Wandering Thoughts archives


My mistake with the Host: HTTP header

One of the nice things about writing a blog is getting to say 'oh, oops, I was a dumbass, let me fix that'. Today I have to own up to a big example of this.

Back at the start of WanderingThoughts, I wrote an entry where I complained in part:

In theory the absolute URL should include the port (unless it's the default). In practice, every program I've tried gleefully adds the port itself if it is a non-standard port and you're referring to the same hostname.

I was a moron.

The Host: header in HTTP requests includes the port when the port is a non-standard one (and some programs throw it in even when you're on port 80, as I found out later). My code looked more or less like:

newuri = "http://%s:%d" % (HostHeader, MyPort) + relUrl

When programs gave me real Host: headers, where HostHeader included both hostname and port, I effectively doubled the port and things naturally exploded. Had I printed the actual Host: header that programs were handing DWiki I would have seen my mistake immediately, but instead I was too confidant that I knew what was going on and didn't bother; I trusted my testing with hand-crafted HTTP requests, where I'd gotten the Host: header wrong and so the result looked right.

I only found all this out months later when I was doing something else with the Host: header that blew up because I didn't know to expect the ':port' on the end; that time I dumped debugging information, partly because the failure was more mysterious.

My mistake is all the more embarrassing because, contrary to what I wrote in the original entry, the proper behavior is described in black and white in the HTTP 1.1 RFC's section on the Host header. I am not sure what RFCs I read at the time of the original entry, but evidently I didn't read the important one.

web/HostMistake written at 21:04:59; Add Comment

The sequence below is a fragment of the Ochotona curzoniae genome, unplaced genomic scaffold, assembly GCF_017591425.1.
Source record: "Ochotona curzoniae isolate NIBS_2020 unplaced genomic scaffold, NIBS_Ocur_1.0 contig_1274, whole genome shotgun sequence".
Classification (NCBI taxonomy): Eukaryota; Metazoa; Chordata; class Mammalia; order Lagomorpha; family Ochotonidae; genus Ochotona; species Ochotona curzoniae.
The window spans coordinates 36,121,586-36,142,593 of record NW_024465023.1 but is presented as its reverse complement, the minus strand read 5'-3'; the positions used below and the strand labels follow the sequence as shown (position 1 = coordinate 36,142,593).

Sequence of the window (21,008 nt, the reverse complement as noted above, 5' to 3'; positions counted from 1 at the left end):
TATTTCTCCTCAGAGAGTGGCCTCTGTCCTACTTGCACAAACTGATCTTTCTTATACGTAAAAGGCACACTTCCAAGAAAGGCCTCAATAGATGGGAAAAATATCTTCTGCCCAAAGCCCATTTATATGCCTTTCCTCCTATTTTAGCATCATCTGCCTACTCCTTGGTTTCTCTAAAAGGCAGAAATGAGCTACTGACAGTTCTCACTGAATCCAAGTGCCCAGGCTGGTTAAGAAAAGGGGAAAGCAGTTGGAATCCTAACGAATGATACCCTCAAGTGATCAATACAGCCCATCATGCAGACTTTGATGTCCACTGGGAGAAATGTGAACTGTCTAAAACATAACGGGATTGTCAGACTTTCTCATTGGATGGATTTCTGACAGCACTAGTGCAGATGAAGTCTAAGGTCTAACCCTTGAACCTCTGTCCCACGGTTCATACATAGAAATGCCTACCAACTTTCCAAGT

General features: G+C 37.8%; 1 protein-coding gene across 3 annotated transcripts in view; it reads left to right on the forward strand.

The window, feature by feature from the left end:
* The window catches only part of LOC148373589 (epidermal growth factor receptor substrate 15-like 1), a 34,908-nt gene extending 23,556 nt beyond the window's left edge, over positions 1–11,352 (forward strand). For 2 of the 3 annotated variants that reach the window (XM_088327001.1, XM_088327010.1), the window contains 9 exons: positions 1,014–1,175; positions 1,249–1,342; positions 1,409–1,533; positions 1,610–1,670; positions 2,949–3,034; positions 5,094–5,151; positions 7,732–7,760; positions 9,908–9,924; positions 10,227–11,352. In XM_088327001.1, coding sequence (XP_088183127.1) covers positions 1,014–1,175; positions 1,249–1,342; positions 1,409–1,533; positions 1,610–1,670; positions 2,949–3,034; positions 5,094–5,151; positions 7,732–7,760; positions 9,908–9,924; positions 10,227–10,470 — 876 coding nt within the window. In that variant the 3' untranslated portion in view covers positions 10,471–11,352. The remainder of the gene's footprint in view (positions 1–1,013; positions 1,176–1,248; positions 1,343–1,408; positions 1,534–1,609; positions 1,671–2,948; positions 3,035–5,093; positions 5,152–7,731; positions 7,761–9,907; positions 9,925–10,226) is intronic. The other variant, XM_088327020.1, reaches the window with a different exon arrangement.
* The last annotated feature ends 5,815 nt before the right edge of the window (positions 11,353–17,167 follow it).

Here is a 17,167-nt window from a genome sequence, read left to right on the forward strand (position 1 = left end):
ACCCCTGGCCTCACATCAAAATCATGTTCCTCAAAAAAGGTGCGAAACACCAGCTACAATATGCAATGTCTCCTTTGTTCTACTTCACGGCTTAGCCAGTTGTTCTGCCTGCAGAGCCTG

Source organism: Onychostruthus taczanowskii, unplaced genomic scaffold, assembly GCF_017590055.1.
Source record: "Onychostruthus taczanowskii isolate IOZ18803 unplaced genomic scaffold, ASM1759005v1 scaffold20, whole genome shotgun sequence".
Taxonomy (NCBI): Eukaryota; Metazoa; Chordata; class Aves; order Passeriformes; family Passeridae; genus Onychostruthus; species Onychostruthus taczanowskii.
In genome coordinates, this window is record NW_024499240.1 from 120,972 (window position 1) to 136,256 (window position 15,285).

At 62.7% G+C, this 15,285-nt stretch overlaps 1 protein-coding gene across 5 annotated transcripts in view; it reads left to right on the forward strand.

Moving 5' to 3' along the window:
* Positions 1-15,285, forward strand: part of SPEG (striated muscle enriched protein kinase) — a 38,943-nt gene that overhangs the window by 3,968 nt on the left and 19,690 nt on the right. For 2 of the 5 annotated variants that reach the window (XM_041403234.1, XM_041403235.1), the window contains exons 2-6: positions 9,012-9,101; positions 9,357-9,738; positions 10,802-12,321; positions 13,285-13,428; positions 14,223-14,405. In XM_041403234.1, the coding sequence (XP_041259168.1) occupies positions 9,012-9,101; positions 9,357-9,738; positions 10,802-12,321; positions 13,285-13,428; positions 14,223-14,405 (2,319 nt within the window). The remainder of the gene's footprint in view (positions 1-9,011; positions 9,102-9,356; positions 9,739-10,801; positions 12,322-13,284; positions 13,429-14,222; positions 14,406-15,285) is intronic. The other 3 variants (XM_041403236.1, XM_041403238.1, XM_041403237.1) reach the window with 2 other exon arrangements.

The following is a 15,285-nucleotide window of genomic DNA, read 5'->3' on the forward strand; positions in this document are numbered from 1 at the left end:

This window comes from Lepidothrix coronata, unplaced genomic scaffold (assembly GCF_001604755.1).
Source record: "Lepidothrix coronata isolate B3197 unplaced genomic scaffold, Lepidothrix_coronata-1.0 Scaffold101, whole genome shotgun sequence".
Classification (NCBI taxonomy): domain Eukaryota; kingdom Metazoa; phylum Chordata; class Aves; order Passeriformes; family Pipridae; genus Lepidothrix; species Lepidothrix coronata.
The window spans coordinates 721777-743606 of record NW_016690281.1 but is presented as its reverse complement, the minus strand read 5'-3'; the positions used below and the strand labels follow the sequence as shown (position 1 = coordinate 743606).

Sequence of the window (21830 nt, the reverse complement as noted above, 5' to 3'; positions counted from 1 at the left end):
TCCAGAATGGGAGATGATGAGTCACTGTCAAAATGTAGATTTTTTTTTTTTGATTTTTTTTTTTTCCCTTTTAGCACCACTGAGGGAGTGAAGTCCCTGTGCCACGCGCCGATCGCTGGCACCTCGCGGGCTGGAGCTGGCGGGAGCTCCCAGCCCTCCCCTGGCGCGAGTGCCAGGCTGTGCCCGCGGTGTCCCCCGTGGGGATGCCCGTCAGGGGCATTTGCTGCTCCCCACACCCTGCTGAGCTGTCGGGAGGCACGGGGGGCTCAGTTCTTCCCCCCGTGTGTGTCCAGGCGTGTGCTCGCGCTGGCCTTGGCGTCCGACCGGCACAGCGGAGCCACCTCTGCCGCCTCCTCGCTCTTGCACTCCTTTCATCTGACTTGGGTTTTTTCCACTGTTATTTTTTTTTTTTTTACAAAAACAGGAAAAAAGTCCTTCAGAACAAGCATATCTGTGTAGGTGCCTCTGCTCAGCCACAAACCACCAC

Weekly spam summary on May 20th, 2006

This week we:

  • got 12,292 messages from 221 different IP addresses.
  • handled 16,875 sessions from 807 different IP addresses.
  • received 125,999 connections from at least 41,642 different IP addresses.
  • hit a highwater of 11 connections being checked at once.

Nothing went wrong this week, thank goodness; no reboots, no SMTP frontend restarts, nothing. Weekly volume seems to be back to the normal level when things are quiet; there's no sign of last week's Sunday spike. The per-day statistics are sufficiently boring and flat (peaking at 20,000 connections on Wednesday) that I'm not going to put them in.

Kernel level packet filtering top ten:

Host/Mask           Packets   Bytes         11876    570K           4672    224K       4390    219K          3781    190K          2925    149K           2583    131K         2449    122K         2069    104K          2027   94761         1909   94116

This is very similar to last week's numbers, down to the first place finisher.

  • returns from last week.
  • is on the DSBL.
  • and are both 'dialup' machines as far as we can tell from their generic DNS names.

Connection time rejection stats:

  35861 total
  17407 dynamic IP
  14992 bad or no reverse DNS
   2390 class bl-cbl
    278 class bl-dsbl
    135 class bl-sdul
     81 class bl-njabl
     69 class bl-sbl
     63 class bl-ordb

Out of curiosity, I took a look at the SBL rejections; the results are kind of depressing. The 69 rejections were of 13 different IP addresses; only two IP addresses (5 rejections total) were not listed for being advance fee fraud sources.

Twelve out of the top 30 most rejected IP addresses were rejected more than 100 times; the top rejection source was our friend (497 times before it was re-blocked at the kernel level). 26 of the top 30 most rejected IP addresses are currently in the CBL; six of them are currently in bl.spamcop.net.

Hotmail is backsliding; perhaps I should be surprised. This week's stats:

  • 1 message accepted, which was spam (I know, because I got it).
  • 1 message rejected because it came from a non-Hotmail email address.
  • 10 messages sent to our spamtraps.
  • no messages refused because their sender addresses had already hit our spamtraps.
  • 1 message refused due to its origin IP address being in the CBL.

The last set of numbers:

what # this week (distinct IPs) # last week (distinct IPs)
Bad HELOs 597 48 448 49
Bad bounces 30 26 10 10

Oh well, so much for not getting very many bounces. (I suppose this still qualifies by other people's standards). As with last week, (just) over half the bad HELOs came from, btconnect.com's outgoing SMTP server pool. The odds of this changing any time soon seems low.

spam/SpamSummary-2006-05-20 written at 02:20:00; Add Comment

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